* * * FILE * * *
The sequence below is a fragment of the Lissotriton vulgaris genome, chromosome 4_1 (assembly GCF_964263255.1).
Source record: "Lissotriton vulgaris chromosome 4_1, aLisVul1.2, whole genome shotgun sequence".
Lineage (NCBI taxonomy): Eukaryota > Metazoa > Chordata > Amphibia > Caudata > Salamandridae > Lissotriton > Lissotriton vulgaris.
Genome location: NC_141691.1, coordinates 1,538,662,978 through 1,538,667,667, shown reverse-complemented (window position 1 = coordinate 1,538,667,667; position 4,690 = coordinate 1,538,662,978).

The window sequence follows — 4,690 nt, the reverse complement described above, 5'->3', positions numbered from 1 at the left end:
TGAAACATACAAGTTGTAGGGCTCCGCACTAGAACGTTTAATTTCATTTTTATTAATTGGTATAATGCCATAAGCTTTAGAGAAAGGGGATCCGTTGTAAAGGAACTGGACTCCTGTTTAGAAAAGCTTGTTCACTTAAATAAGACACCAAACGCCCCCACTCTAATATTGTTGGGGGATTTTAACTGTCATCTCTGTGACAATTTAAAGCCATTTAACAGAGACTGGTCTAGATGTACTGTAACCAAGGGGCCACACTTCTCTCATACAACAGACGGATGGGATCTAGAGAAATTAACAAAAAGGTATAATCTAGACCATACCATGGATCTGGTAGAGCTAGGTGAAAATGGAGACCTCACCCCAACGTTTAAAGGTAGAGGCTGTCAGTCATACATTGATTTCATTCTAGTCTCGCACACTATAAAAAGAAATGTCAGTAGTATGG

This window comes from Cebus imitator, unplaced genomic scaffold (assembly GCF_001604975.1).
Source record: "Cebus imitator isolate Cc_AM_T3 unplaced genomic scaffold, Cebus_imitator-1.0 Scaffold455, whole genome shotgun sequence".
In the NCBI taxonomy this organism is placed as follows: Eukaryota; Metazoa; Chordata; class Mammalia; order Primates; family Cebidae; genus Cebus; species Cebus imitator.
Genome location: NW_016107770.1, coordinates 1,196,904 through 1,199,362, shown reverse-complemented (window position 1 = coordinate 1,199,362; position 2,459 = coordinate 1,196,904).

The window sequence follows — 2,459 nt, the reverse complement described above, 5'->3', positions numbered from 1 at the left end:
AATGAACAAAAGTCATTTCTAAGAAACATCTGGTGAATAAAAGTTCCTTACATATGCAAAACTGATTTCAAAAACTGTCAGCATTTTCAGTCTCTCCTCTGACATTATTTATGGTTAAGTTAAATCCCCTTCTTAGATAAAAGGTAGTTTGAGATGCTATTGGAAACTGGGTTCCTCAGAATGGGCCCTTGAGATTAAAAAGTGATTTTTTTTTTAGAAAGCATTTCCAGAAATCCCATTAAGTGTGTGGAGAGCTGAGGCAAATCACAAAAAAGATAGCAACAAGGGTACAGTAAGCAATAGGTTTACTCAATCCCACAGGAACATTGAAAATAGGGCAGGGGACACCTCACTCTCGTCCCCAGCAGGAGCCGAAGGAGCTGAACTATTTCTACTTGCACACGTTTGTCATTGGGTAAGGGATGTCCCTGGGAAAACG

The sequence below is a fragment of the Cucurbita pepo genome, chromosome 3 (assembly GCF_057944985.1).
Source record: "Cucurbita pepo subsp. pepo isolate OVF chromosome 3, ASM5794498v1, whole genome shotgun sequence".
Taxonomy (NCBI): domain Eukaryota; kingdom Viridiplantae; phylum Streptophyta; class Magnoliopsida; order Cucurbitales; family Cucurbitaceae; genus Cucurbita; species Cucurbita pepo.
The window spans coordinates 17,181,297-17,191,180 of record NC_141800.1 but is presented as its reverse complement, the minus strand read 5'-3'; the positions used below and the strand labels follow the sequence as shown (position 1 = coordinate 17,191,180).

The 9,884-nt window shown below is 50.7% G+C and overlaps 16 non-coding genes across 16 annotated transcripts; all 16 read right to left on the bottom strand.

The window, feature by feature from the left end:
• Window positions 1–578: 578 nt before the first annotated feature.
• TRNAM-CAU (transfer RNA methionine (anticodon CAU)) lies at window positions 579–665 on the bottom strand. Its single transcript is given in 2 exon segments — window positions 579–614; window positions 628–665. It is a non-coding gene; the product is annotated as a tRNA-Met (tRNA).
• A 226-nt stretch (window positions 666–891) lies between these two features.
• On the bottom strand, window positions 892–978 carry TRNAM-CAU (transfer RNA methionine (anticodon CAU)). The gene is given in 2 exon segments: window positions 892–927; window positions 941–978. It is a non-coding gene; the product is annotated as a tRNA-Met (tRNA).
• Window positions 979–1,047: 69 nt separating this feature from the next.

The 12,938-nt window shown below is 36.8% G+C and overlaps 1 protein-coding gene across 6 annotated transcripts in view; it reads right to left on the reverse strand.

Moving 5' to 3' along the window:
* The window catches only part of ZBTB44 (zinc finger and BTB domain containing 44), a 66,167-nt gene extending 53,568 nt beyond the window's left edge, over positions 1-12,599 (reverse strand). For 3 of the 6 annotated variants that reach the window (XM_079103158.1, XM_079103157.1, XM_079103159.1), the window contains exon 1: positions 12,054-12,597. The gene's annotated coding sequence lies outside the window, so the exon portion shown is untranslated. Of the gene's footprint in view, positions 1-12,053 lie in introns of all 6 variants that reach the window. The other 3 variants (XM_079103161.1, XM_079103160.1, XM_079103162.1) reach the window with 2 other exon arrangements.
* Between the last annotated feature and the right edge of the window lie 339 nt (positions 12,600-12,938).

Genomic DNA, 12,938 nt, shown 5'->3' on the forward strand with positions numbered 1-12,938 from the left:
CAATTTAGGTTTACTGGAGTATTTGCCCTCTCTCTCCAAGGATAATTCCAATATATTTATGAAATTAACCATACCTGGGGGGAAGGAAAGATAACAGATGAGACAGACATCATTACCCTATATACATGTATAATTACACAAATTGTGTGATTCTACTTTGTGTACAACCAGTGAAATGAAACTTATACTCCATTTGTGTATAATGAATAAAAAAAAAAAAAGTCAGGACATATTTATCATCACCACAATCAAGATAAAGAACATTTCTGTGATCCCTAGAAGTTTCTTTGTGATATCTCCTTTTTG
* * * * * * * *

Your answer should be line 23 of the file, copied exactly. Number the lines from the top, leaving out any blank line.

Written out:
• Window positions 979–1,047: 69 nt separating this feature from the next.